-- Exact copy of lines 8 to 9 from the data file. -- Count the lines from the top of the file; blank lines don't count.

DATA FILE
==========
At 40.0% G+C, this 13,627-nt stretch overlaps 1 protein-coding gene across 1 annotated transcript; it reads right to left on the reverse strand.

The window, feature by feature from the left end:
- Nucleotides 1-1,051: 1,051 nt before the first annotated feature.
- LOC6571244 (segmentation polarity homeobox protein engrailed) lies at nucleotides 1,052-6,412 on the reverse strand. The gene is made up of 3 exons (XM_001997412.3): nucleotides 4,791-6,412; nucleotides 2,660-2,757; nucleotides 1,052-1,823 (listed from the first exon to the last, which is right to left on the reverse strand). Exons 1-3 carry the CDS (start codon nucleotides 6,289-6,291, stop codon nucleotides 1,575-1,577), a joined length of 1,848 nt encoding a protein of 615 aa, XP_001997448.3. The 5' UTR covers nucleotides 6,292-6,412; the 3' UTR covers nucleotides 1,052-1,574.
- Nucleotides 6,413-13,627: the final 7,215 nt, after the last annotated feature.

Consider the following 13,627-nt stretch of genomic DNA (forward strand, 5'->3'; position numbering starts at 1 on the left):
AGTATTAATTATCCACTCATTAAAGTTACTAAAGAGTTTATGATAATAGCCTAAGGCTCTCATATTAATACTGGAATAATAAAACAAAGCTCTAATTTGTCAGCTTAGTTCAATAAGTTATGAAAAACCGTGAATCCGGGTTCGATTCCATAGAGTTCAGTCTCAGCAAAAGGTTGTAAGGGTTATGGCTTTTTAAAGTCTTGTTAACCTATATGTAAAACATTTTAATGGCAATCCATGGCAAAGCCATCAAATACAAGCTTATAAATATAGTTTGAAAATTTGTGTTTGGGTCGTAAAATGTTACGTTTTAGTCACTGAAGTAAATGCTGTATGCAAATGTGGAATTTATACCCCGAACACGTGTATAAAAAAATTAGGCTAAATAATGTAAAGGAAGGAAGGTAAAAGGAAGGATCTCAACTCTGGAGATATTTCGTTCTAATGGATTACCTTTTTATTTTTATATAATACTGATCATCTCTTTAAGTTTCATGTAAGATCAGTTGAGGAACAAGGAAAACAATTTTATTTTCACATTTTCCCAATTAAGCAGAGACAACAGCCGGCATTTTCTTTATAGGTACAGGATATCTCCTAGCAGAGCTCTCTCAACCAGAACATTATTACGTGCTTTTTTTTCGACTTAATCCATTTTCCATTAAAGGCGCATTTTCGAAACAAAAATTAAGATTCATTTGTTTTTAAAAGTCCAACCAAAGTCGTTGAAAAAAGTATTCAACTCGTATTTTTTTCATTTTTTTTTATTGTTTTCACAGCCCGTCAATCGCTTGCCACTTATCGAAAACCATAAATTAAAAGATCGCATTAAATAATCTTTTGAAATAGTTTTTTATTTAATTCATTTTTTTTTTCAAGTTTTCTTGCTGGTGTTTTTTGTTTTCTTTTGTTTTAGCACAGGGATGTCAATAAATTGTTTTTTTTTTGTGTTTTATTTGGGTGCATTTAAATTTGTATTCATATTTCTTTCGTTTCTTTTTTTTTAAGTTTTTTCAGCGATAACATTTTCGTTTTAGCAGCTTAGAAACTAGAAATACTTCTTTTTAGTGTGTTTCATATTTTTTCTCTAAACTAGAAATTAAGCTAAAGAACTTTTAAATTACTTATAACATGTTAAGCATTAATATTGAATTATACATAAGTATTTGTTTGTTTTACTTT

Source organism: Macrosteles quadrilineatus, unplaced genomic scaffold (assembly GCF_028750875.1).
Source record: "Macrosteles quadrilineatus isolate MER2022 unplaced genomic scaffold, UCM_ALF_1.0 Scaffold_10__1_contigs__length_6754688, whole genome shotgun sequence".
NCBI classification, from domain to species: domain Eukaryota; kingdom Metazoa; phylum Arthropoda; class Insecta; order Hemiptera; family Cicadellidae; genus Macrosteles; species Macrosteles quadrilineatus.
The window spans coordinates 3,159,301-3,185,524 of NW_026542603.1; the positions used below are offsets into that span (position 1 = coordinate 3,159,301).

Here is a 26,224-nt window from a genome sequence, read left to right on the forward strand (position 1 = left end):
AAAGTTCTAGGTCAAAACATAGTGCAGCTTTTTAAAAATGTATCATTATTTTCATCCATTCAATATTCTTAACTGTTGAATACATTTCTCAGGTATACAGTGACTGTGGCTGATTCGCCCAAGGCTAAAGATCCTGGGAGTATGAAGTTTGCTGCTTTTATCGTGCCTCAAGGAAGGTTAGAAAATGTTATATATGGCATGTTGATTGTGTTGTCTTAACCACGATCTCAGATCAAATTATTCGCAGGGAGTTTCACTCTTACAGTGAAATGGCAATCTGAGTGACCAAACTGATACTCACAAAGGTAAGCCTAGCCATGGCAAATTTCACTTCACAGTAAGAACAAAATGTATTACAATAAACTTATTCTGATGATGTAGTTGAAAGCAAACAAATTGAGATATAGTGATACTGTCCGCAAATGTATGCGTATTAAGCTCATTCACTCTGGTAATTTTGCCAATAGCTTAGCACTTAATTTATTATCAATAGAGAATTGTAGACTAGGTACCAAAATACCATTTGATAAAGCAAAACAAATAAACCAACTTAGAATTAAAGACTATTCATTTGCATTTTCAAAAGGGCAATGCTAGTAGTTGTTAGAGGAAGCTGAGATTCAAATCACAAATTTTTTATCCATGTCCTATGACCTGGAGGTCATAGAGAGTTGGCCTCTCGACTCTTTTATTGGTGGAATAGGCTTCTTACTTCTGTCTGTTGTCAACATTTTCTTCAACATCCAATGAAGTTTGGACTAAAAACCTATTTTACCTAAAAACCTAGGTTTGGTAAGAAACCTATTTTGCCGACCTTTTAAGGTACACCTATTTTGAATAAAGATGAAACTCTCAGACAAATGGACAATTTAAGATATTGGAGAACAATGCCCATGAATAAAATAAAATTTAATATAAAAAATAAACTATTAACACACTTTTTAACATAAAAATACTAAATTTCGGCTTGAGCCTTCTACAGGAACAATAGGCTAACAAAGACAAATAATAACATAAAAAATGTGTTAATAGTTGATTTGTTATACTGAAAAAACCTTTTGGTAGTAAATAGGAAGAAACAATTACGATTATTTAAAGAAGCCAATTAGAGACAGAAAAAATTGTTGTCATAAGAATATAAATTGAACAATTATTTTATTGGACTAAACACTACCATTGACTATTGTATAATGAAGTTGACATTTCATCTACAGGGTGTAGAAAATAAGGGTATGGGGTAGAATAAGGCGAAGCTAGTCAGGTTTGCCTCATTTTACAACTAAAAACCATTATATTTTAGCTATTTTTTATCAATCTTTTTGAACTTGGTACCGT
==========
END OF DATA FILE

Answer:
Source organism: Macrosteles quadrilineatus, unplaced genomic scaffold (assembly GCF_028750875.1).
Source record: "Macrosteles quadrilineatus isolate MER2022 unplaced genomic scaffold, UCM_ALF_1.0 Scaffold_10__1_contigs__length_6754688, whole genome shotgun sequence".